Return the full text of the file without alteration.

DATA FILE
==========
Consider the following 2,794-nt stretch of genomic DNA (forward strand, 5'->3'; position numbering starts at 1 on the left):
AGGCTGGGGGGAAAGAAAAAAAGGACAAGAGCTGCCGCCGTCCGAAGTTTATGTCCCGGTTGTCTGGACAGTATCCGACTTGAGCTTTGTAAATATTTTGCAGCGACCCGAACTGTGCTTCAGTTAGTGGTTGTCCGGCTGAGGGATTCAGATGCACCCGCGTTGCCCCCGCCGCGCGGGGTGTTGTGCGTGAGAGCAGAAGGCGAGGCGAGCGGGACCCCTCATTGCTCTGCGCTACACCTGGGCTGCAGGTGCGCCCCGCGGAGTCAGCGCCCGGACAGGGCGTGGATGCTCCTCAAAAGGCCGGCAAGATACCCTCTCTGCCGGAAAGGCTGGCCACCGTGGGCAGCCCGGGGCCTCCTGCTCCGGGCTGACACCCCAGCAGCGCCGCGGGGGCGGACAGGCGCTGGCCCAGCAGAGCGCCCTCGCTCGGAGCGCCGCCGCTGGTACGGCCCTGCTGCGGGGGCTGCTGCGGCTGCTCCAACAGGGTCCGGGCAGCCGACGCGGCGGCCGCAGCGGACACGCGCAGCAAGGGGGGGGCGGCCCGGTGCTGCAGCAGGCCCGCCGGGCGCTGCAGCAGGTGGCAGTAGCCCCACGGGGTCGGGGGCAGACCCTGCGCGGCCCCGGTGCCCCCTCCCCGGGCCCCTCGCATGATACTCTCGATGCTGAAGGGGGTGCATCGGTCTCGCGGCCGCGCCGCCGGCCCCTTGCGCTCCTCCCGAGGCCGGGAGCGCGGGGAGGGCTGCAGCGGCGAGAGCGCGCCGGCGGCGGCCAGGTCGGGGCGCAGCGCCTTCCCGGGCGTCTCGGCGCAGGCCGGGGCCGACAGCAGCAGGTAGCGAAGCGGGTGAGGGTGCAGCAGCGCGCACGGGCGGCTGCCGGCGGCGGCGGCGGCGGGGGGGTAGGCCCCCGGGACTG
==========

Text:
Consider the following 2,794-nt stretch of genomic DNA (forward strand, 5'->3'; position numbering starts at 1 on the left):
AGGCTGGGGGGAAAGAAAAAAAGGACAAGAGCTGCCGCCGTCCGAAGTTTATGTCCCGGTTGTCTGGACAGTATCCGACTTGAGCTTTGTAAATATTTTGCAGCGACCCGAACTGTGCTTCAGTTAGTGGTTGTCCGGCTGAGGGATTCAGATGCACCCGCGTTGCCCCCGCCGCGCGGGGTGTTGTGCGTGAGAGCAGAAGGCGAGGCGAGCGGGACCCCTCATTGCTCTGCGCTACACCTGGGCTGCAGGTGCGCCCCGCGGAGTCAGCGCCCGGACAGGGCGTGGATGCTCCTCAAAAGGCCGGCAAGATACCCTCTCTGCCGGAAAGGCTGGCCACCGTGGGCAGCCCGGGGCCTCCTGCTCCGGGCTGACACCCCAGCAGCGCCGCGGGGGCGGACAGGCGCTGGCCCAGCAGAGCGCCCTCGCTCGGAGCGCCGCCGCTGGTACGGCCCTGCTGCGGGGGCTGCTGCGGCTGCTCCAACAGGGTCCGGGCAGCCGACGCGGCGGCCGCAGCGGACACGCGCAGCAAGGGGGGGGCGGCCCGGTGCTGCAGCAGGCCCGCCGGGCGCTGCAGCAGGTGGCAGTAGCCCCACGGGGTCGGGGGCAGACCCTGCGCGGCCCCGGTGCCCCCTCCCCGGGCCCCTCGCATGATACTCTCGATGCTGAAGGGGGTGCATCGGTCTCGCGGCCGCGCCGCCGGCCCCTTGCGCTCCTCCCGAGGCCGGGAGCGCGGGGAGGGCTGCAGCGGCGAGAGCGCGCCGGCGGCGGCCAGGTCGGGGCGCAGCGCCTTCCCGGGCGTCTCGGCGCAGGCCGGGGCCGACAGCAGCAGGTAGCGAAGCGGGTGAGGGTGCAGCAGCGCGCACGGGCGGCTGCCGGCGGCGGCGGCGGCGGGGGGGTAGGCCCCCGGGACTG